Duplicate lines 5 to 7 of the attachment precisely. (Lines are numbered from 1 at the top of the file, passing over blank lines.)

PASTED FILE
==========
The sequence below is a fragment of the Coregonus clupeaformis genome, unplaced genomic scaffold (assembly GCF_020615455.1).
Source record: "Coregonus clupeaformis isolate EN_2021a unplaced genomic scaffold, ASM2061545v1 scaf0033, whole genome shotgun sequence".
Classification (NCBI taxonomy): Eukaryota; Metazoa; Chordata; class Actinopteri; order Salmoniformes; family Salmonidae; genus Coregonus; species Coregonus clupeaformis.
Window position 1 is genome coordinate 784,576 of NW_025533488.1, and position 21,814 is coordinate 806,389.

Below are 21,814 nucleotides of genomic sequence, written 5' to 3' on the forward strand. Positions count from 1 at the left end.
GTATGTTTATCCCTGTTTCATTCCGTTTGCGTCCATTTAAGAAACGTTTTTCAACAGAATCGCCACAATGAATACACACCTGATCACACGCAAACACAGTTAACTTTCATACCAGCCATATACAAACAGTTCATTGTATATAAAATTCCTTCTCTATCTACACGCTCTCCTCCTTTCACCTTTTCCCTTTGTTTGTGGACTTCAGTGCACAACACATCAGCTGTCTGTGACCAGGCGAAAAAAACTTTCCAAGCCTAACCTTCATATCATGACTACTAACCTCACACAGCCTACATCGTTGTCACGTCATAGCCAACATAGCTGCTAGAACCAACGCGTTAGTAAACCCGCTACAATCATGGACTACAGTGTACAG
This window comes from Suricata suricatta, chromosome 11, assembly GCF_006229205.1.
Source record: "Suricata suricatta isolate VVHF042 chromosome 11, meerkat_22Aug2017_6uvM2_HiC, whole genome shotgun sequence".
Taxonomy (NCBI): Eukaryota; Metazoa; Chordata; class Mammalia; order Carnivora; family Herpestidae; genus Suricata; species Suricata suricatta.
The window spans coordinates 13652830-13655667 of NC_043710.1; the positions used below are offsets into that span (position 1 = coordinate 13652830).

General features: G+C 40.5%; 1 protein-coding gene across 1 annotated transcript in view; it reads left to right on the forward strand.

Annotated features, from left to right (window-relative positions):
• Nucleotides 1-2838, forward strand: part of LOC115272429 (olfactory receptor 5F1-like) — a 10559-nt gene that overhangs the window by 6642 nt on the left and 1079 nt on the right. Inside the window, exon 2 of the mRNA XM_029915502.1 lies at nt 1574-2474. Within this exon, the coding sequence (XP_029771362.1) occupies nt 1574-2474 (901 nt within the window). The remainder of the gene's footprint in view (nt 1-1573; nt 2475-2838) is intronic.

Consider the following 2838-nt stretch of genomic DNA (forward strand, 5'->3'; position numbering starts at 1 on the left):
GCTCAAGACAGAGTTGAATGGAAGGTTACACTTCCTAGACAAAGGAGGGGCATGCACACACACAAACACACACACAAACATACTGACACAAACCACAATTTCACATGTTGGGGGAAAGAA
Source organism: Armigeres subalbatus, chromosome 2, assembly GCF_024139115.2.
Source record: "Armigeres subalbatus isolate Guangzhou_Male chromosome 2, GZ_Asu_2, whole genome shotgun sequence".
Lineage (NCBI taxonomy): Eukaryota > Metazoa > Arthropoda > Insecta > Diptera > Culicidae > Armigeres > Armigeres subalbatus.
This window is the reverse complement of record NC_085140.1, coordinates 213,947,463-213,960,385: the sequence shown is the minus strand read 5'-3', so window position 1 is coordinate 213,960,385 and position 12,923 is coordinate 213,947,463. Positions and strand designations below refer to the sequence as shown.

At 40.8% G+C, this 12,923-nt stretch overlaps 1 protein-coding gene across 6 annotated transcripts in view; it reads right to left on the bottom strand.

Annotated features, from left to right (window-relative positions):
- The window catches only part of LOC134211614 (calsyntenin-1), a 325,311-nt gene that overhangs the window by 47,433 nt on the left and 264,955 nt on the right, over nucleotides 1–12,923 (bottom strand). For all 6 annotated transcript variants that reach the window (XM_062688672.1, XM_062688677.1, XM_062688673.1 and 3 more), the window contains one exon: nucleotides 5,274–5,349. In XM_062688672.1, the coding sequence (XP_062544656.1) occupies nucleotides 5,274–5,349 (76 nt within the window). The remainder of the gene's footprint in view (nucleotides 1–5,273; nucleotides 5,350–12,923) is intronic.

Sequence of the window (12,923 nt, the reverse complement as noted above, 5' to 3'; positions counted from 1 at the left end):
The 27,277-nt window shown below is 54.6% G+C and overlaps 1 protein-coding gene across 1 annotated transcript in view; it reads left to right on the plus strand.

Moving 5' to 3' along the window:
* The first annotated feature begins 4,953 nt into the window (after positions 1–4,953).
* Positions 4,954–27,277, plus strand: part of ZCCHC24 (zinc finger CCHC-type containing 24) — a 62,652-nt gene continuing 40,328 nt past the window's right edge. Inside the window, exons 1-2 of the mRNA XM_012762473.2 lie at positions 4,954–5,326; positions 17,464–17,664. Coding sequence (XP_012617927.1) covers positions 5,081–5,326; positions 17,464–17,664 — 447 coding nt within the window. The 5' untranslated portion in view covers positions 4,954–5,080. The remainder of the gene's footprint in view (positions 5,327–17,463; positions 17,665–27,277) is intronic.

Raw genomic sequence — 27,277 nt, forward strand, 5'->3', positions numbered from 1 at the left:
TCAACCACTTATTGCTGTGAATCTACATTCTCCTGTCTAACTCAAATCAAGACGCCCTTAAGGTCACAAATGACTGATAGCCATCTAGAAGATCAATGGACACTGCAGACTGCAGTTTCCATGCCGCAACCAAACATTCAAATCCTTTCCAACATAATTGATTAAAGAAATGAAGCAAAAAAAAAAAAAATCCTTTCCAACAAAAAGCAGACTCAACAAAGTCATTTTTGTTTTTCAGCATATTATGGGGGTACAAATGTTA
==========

Below are 21,814 nucleotides of genomic sequence, written 5' to 3' on the forward strand. Positions count from 1 at the left end.
GTATGTTTATCCCTGTTTCATTCCGTTTGCGTCCATTTAAGAAACGTTTTTCAACAGAATCGCCACAATGAATACACACCTGATCACACGCAAACACAGTTAACTTTCATACCAGCCATATACAAACAGTTCATTGTATATAAAATTCCTTCTCTATCTACACGCTCTCCTCCTTTCACCTTTTCCCTTTGTTTGTGGACTTCAGTGCACAACACATCAGCTGTCTGTGACCAGGCGAAAAAAACTTTCCAAGCCTAACCTTCATATCATGACTACTAACCTCACACAGCCTACATCGTTGTCACGTCATAGCCAACATAGCTGCTAGAACCAACGCGTTAGTAAACCCGCTACAATCATGGACTACAGTGTACAG
This window comes from Suricata suricatta, chromosome 11, assembly GCF_006229205.1.